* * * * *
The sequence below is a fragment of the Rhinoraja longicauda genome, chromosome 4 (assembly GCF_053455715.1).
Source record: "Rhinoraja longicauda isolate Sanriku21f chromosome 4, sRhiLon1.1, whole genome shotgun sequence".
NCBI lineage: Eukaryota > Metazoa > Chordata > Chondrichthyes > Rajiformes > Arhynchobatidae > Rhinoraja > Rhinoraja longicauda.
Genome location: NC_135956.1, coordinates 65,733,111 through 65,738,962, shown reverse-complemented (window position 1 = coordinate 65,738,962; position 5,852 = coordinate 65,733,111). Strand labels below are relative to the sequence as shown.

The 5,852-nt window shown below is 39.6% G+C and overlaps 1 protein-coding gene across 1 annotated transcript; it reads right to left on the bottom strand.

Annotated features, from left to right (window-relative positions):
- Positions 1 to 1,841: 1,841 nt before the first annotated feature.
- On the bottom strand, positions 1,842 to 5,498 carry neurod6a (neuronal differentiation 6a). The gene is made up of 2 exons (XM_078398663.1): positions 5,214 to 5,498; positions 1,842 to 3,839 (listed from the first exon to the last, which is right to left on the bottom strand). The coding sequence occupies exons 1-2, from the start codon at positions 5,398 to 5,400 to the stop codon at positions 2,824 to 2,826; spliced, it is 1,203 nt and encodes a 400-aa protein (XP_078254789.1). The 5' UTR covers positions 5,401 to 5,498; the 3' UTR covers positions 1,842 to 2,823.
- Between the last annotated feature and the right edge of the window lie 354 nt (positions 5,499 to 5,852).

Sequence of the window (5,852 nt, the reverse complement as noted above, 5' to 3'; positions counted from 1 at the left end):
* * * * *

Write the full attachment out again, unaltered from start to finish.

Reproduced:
The sequence below is a fragment of the Rhinoraja longicauda genome, chromosome 4 (assembly GCF_053455715.1).
Source record: "Rhinoraja longicauda isolate Sanriku21f chromosome 4, sRhiLon1.1, whole genome shotgun sequence".
NCBI lineage: Eukaryota > Metazoa > Chordata > Chondrichthyes > Rajiformes > Arhynchobatidae > Rhinoraja > Rhinoraja longicauda.
Genome location: NC_135956.1, coordinates 65,733,111 through 65,738,962, shown reverse-complemented (window position 1 = coordinate 65,738,962; position 5,852 = coordinate 65,733,111). Strand labels below are relative to the sequence as shown.

The 5,852-nt window shown below is 39.6% G+C and overlaps 1 protein-coding gene across 1 annotated transcript; it reads right to left on the bottom strand.

Annotated features, from left to right (window-relative positions):
- Positions 1 to 1,841: 1,841 nt before the first annotated feature.
- On the bottom strand, positions 1,842 to 5,498 carry neurod6a (neuronal differentiation 6a). The gene is made up of 2 exons (XM_078398663.1): positions 5,214 to 5,498; positions 1,842 to 3,839 (listed from the first exon to the last, which is right to left on the bottom strand). The coding sequence occupies exons 1-2, from the start codon at positions 5,398 to 5,400 to the stop codon at positions 2,824 to 2,826; spliced, it is 1,203 nt and encodes a 400-aa protein (XP_078254789.1). The 5' UTR covers positions 5,401 to 5,498; the 3' UTR covers positions 1,842 to 2,823.
- Between the last annotated feature and the right edge of the window lie 354 nt (positions 5,499 to 5,852).

Sequence of the window (5,852 nt, the reverse complement as noted above, 5' to 3'; positions counted from 1 at the left end):